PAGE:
At a special meeting Wednesday night, the Garden City Community College Board of Trustees decided to hire a third party professional to investigate a report the GCCC Faculty Senate presented to the board last week.

Trustees Chairman Steve Martinez said the board met to discuss the report, which ultimately calls for the termination of the college’s president, Herbert Swender. The report, a compilation of more than 20 faculty members’ accounts, accuses Swender of fostering a hostile work environment by repeatedly harassing and retaliating against GCCC teachers.

This November, the Higher Learning Commission will visit the GCCC campus to review the accreditation status of the college, which is currently on probation. The Faculty Senate report claims Swender’s behavior and disregard for HLC reports likely would lead to the college losing its accreditation.

The board’s Wednesday meeting consisted of a pair of closed sessions between board members and GCCC attorney Randy Grisell to discuss the report’s allegations and decide the board’s response.

Closed meetings are allowed under many circumstances, including consultation with the board's attorney, but are not required. Martinez said trustees chose to discuss the report in a closed session because they had to meet with their counsel, Grisell, and maintain attorney/client confidentiality.

At 6:30 p.m., the board held a brief open session, during which Grisell told the board that everything said in the meeting would be confidential. When Trustee Leonard Hitz clarified the point, asking if any trustees would be able to inform Swender of what was said, Grisell said Swender was not the subject of the meeting, since the closed session was called to consult with counsel, not discuss personnel.

Grisell later clarified that the entire board would have to authorize the sharing of any information discussed during the closed session.

“The expectation is what's discussed in that meeting stays in that meeting,” he said.

After the open session, the board moved to a closed session for an hour.

As Grisell and the trustees met, more than 20 college employees and community members waited in the adjacent hallway. They stood, sat and socialized as two GCCC Police Department officers guarded the door.

Community member Toni Douglass said she came to support the eight young women who had spoken out against former GCCC cheer coach Brice Knapp, who has been accused of sexual harassment and making racist comments toward girls on the team.

Community member Maxine Atkinson said she wanted the board to take action, specifically against GCCC Athletic Director John Green. The Kansas Jayhawk Community College Conference on May 9 handed down sanctions against the GCCC volleyball team, forcing it to forfeit wins, scholarships and be banned from postseason next season. The sanctions came after the college reported to the KJCCC that former Broncbuster volleyball player Shaney Tiumalu lived with Green, free of charge, during the summer of 2017, which is a violation of KJCCC and NJCAA rules.

Former GCCC faculty member Shelia Hendershot said she wanted to stand for and by the college’s faculty.

“So many of the faculty feel like they can’t be here, and so I thought I can and I will do that for my fellow teachers,” Hendershot said.

Community member Zach Worf said he had come as a taxpayer and father of children he said he could not in good faith send to the college in its current environment. To him, since the community supported the college with their tax dollars, all Finney County residents have a stake in how the institution is run.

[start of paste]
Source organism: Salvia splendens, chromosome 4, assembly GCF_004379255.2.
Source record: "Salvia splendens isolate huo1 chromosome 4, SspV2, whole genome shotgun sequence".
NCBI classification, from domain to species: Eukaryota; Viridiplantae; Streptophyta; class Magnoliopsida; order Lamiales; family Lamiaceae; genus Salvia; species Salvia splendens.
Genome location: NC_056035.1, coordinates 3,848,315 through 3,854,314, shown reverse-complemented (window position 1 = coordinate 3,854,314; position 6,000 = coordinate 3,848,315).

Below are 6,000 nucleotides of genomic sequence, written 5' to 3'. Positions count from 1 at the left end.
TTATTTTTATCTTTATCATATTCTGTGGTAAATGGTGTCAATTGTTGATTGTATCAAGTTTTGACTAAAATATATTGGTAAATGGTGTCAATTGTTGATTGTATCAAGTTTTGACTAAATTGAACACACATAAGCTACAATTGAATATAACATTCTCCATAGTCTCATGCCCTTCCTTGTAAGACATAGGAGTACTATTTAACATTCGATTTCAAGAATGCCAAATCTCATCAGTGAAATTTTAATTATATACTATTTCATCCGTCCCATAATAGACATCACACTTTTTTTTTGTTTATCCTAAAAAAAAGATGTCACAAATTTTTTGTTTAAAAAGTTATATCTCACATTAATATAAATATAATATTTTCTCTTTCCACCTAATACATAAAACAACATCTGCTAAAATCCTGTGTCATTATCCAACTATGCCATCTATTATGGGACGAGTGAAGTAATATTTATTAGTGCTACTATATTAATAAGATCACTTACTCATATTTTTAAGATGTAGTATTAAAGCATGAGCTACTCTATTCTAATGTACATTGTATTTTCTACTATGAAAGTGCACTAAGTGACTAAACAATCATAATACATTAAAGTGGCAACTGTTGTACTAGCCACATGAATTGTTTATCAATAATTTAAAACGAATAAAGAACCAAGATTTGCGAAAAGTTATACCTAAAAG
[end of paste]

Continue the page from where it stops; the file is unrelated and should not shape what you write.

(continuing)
“I want the board to see that there’s a community that’s ready to bring torches and pitchforks if they have to. We don’t want to go that route. We just want to see a proper channel used to find a conclusion,” Worf said.

When their hour was up, the trustees re-opened the meeting to announce they would move back into a closed session for 20 minutes. About 17 minutes into the second closed session, they opened their doors and those waiting in the hallway filed back into the room.

Martinez reopened the meeting, saying no binding action was taken in the closed session, then he read the following statement:

“We’ve heard the concerns of our constituents and of the faculty. As trustees, we are charged with ensuring our college is serving the taxpayers and the students. We’re working through the process now to determine the facts so we can act to ensure that we meet the expectations for the college and this community. We are retaining an outside, independent professional who will conduct a thorough investigation of the allegations presented to the board. That specific person has not been selected yet."

After his words, the GCCC employees and community members broke into applause and the meeting adjourned.

Hitz said three names of possible candidates were mentioned in the meeting, but the board had not decided on any particular person.

Grisell said he would start the search as soon as Thursday. He said the board was looking for a professional with a background in education law and civil rights law, as well as any of the other issues addressed in the report. The investigator would look into any and all allegations in the report and ultimately would be chosen by the board, Grisell said.

“We’re not reaching any conclusion or working towards any end at this point. We just want to know what the facts are and what the truth is,” Grisell said.

Community members showed support for the board’s decision. Douglass and Atkinson said they believed it was a good first step. Community member and wife of longtime GCCC faculty member Terry Lee, Carol Lee felt similarly, saying she was glad the board chose to seek a third party to investigate the claims. She said in her opinion the investigator should be an attorney versed in Title VII and IX and harassment, and have no ties to anyone involved in the college’s crossfire.


Contact Amber Friend at